|Simkin, Andrew - HORT SCI, UF, GAINESVILLE|
|Underwood, Beverly - ENVIR HORT, UF|
|Auldridge, Michele - HORT SCI, UF, GAINESVILLE|
|Loucas, Holly - ENVIR HORT, UF|
|Shibuya, Kenichi - ENVIR HORT, UF|
|Clark, David - ENVIR HORT, UF|
|Klee, Harry - HORT SCI, UF, GAINESVILLE|
Submitted to: Journal of Plant Physiology
Publication Type: Peer Reviewed Journal
Publication Acceptance Date: August 20, 2004
Publication Date: November 20, 2004
Citation: Simkin, A.J., Underwood, B.A., Auldridge, M., Loucas, H.M., Shibuya, K., Schmelz, E.A., Clark, D.G., Klee, H.J. 2004. Circadian regulation of the phccd1 carotenoid cleavage dioxygenase controls emission of beta-ionone, a fragrance volatile of petunia flowers. Journal of Plant Physiology. 136:3504-3514. Interpretive Summary: Plant volatiles function in a large number of ecological roles including attraction of insects for pollination and as initial indicators of plant suitability for herbivores. Of particular interest to humans are plant volatiles that function as flavor and fragrance components in food. B-ionone is a low abundance terpenoid volatile that contributes significantly to tomato fruit flavor. Despite it's important role, very little is know about factors that regulate its production in plants. In collaboration with researchers at the University of Florida, scientists at the Center for Medical, Agricultural and Veterinary Entomology in Gainesville, FL, have discovered a specific carotenoid cleavage enzyme in petunia flowers regulates the production of B-ionone. While produced only at trace levels, B-ionone emission was found to correlate with rhythmic circadian changes in transcript levels that encode the carotenoid cleavage enzyme. This research indicates that plants control B-ionone emission at the transcriptional level and that transgenic approaches may be used for the intentional modification of flavor and fragrance components in crops.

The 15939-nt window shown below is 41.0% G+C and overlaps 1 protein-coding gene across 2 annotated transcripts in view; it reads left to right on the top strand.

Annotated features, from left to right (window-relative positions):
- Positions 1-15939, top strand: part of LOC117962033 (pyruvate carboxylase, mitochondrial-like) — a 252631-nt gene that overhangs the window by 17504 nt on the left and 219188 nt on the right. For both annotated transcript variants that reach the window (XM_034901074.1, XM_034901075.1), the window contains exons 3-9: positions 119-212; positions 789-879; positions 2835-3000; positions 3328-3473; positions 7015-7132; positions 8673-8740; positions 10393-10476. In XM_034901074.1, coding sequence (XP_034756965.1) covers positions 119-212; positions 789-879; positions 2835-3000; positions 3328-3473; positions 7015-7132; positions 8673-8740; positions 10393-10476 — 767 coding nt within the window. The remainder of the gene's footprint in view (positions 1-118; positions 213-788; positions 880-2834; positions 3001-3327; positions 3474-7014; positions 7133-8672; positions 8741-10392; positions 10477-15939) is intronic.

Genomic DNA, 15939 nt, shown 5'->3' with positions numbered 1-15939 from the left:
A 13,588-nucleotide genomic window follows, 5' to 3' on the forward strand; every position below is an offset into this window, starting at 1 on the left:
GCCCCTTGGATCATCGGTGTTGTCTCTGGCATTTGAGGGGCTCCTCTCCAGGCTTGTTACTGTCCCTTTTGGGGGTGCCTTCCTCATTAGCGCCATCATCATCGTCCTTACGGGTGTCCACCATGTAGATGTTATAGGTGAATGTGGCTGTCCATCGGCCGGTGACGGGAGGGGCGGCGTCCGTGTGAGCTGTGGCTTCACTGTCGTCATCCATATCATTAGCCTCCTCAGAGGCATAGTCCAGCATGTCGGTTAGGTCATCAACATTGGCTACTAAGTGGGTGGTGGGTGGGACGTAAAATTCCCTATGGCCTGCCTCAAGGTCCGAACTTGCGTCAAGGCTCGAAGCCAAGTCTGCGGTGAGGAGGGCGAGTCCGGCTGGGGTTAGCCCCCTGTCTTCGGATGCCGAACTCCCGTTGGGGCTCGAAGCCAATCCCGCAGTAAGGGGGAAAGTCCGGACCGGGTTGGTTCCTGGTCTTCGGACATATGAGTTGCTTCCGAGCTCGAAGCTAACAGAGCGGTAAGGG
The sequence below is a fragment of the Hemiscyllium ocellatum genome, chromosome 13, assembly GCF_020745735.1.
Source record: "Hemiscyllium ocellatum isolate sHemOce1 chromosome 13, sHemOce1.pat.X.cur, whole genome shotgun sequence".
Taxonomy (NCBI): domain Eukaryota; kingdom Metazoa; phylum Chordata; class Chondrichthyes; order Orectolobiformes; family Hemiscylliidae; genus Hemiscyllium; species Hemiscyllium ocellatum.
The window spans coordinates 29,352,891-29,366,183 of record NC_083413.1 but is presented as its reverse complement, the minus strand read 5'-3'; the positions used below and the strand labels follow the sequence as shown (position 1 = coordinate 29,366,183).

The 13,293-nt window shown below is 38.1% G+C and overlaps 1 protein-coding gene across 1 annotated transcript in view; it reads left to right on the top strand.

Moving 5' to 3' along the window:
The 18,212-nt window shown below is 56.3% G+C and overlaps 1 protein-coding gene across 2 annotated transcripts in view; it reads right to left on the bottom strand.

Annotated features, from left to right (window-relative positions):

Technical Abstract: Carotenoids are thought to be the precursors of terpenoid volatile compounds that contribute to flavor and aroma. One such volatile, B-ionone, is important to fragrance in many flowers, including petunia (Petunia hybrida). However, little is known about the factors regulating its synthesis in vivo. The petunia genome contains a gene encoding a 9,10(9',10') carotenoid cleavage dioxygenase, PhCCD1. The PhCCD1 is 94% identical to LeCCD1A, an enzyme responsible for formation of B-ionone in tomato (Lycopersicon esculentum; Simkin AJ, Schwartz SH, Auldridge M, Taylor MG, Klee HJ  Plant J [in press]). Reduction of PhCCD1 transcript levels in transgenic plants led to a 58% to 76% decrease in B-ionone synthesis in the corollas of selected petunia lines, indicating a significant role for this enzyme in volatile synthesis. Quantitative reverse transcription-PCR analysis revealed that PhCCD1 is highly expressed in corollas and leaves, where it constitutes approximately 0.04% and 0.02% of total RNA, respectively. PhCCD1 is light-inducible and exhibits a circadian rhythm in both leaves and flowers. B-Ionone emission by flowers occurred principally during daylight hours, paralleling PhCCD1 expression in corollas. The results indicate that PhCCD1 activity and B-ionone emission are likely regulated at the level of transcript.